Tracking Commits Across Branches with Git and SourceTree

When it comes to Git, SourceTree is definitely my tool of choice. However, I was surprised to find that there doesn’t appear to be any sort of built-in commit tracking to see which branches do and don’t contain a commit, similar to changeset tracking in Visual Studio. Now, that said, it’s pretty easy to do with Git, there’s just nothing that I could find baked into the SourceTree UI (Am I wrong? Let me know!).

So, if I need to do this, I click theĀ Terminal button in SourceTree and run one of the following commands:

git branch --contains 
git branch -r --contains 
git branch -a --contains 

The -r and -a parameters can be used to check just Remote or All (local+remote) branches.

Now, SourceTree may not have this functionality built-in, but it can be added easily with a Custom Action. Here’s how you can create a custom action to track a commit across branches.

  1. In SourceTree (Windows,, go to Tools > Options and select the Custom Actions tab
  2. Click the Add button to create a new custom action
  3. Enter a caption, and select the option to Show Full Output; for Script to run, enter the path to git.exe; and enter the parameters (note the use of $SHA)
  4. Click OK to save that bad boy

With the custom action created, you can run it by right-clicking a commit and choosing Custom Actions > Track in Remote Branches.

If you selected the option to show full output, the branches containing the commit will be listed in SourceTree.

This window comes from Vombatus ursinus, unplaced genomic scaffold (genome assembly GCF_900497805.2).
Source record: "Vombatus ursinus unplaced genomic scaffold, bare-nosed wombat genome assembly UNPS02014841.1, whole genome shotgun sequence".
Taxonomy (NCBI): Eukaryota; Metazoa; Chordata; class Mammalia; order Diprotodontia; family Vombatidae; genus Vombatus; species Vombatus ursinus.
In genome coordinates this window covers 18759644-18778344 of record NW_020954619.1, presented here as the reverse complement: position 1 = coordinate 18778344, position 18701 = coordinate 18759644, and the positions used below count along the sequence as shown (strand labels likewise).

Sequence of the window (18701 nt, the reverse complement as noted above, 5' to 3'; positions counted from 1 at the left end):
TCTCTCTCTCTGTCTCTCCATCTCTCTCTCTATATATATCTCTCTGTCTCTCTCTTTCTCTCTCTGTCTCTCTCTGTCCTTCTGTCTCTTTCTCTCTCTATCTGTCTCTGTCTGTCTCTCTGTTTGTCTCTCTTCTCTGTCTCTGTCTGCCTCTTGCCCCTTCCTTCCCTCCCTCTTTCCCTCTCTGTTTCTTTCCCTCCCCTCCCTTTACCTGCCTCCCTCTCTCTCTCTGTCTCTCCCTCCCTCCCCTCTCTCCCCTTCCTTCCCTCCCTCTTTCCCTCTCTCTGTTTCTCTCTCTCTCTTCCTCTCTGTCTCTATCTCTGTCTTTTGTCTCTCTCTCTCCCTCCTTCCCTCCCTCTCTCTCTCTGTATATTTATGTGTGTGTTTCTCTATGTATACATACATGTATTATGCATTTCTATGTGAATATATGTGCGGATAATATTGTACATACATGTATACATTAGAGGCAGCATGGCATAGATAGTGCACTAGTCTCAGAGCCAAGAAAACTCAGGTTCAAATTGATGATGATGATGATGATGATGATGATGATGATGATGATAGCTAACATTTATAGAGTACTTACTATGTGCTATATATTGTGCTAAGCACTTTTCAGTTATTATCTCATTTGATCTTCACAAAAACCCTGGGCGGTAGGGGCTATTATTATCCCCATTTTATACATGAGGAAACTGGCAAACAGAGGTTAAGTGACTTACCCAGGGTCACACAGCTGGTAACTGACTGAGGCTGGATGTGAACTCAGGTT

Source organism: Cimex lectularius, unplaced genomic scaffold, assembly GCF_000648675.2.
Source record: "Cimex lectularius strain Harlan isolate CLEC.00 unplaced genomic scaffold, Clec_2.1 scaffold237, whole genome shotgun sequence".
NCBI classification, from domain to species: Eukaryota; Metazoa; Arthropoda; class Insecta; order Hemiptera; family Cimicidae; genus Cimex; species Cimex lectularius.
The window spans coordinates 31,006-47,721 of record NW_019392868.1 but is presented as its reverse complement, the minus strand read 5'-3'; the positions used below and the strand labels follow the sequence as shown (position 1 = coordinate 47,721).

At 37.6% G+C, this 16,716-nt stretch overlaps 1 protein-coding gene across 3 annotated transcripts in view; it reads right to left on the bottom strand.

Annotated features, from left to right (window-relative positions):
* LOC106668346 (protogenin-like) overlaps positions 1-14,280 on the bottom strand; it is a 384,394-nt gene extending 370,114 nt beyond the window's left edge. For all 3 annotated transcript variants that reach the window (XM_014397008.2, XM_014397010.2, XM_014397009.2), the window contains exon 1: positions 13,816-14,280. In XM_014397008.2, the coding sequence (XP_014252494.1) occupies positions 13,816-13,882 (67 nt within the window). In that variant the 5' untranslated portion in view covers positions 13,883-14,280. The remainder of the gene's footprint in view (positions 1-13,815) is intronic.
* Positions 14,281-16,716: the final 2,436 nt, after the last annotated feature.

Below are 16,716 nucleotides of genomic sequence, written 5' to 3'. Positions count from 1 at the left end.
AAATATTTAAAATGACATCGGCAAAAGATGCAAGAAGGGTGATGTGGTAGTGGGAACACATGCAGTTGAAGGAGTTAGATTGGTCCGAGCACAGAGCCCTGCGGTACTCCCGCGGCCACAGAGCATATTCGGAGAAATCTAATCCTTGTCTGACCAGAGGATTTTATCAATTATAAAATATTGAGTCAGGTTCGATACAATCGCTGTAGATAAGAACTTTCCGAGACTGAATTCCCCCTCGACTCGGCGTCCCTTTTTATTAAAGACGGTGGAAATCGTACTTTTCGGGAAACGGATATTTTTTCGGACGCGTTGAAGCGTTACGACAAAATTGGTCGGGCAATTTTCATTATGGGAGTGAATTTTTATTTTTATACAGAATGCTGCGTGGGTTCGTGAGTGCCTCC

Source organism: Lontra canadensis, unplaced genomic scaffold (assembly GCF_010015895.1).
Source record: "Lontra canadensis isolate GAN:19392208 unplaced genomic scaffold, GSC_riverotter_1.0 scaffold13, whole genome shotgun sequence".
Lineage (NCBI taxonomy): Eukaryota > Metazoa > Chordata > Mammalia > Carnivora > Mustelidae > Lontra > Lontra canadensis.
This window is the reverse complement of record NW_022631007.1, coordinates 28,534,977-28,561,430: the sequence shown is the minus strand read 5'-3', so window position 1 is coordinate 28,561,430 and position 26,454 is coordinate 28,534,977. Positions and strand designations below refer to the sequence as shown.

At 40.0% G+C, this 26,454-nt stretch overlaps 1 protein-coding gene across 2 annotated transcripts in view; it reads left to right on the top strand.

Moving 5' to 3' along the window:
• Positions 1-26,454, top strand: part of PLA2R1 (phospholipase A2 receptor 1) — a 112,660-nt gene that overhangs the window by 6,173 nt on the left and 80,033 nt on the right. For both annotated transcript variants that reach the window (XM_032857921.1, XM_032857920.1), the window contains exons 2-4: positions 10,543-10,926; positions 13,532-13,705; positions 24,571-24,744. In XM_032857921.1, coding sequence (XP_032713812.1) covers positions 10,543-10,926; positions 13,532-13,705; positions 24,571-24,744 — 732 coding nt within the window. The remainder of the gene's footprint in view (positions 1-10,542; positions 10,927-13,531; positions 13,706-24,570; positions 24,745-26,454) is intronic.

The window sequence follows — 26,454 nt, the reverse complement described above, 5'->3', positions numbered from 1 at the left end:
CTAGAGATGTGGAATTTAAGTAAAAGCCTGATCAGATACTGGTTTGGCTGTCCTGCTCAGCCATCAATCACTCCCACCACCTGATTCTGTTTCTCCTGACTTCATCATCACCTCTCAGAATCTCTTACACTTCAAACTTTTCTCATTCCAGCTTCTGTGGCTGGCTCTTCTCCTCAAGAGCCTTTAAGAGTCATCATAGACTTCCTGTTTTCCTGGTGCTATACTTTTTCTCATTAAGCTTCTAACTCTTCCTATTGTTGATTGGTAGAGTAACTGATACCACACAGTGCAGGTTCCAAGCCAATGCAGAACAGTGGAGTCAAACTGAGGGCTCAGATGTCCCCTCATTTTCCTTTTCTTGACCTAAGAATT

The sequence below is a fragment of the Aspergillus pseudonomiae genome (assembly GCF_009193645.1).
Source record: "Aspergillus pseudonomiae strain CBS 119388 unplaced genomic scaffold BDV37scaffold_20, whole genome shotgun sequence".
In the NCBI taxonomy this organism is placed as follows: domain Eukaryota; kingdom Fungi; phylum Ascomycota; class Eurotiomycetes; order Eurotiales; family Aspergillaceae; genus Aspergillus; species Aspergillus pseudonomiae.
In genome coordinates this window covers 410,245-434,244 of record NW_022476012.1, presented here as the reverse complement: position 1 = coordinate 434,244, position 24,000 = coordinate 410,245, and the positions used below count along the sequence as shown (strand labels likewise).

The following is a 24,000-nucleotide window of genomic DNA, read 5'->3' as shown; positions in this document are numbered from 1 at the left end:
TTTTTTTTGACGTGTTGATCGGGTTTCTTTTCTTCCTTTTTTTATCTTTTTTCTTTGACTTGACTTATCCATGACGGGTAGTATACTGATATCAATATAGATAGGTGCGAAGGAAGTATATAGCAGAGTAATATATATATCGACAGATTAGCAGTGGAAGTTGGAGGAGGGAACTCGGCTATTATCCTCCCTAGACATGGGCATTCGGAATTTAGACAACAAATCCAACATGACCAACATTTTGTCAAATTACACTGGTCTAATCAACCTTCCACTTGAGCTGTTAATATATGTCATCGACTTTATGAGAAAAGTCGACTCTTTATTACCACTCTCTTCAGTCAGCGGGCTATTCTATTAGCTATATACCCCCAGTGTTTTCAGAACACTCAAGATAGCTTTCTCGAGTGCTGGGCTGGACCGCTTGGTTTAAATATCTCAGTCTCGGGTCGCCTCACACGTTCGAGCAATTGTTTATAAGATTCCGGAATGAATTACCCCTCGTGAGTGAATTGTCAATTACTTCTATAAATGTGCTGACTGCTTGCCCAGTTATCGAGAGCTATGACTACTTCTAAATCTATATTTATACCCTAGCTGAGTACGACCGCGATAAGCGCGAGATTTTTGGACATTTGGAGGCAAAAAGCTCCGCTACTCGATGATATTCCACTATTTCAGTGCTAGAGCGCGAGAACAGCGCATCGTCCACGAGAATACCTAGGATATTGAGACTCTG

A caution about git branch names with ‘/’s

Git, you tricky bastard.

Let’s say I first create a branch named ‘wip/foo’:

git branch wip/foo

Git will create a file named ‘foo’ in the folder .git/refs/head/wip/. Now, suppose I attempt to create a new branch named ‘wip/foo/foo-offshoot’. git will return an error:

error: unable to create directory for .git/refs/heads/wip/foo/foo-offshoot
fatal: Failed to lock ref for update: No such file or directory

via : establishing geek cred since 1305712800.

Introducing Quick File Search | Bitbucket Blog

I’m glad I found this, I’ve really been needing/wanting it. In Bitbucket, you can press ‘F’ to bring up a quick-search dialog and type in any file name to find & jump directly to a file in the repository. Until now, I’ve been manually clicking through directories and hating every second of it! (But this is apparently old news. Using ‘.’ to open the Omnibar is the way to go now. Exact same idea, though!)

Introducing Quick File Search | Bitbucket Blog.

git – How to list branches that contain a given commit?

Need to see which branch(es) contain a Git commit? Try these commands!

List local branches that contain a commit:

git branch --contains <commit>

List remote branches that contain a commit:

git branch -r --contains <commit>

List all (local & remote) branches that a commit:

git branch -a --contains <commit>

via git – How to list branches that contain a given commit? – Stack Overflow.

Visual Studio Online and SourceTree

I really like Visual Studio Online, and I tend to use it for my various pet projects. It’s free for up to 5 users, and you get issue/backlog tracking and source control all in one spot. Perfect for my needs!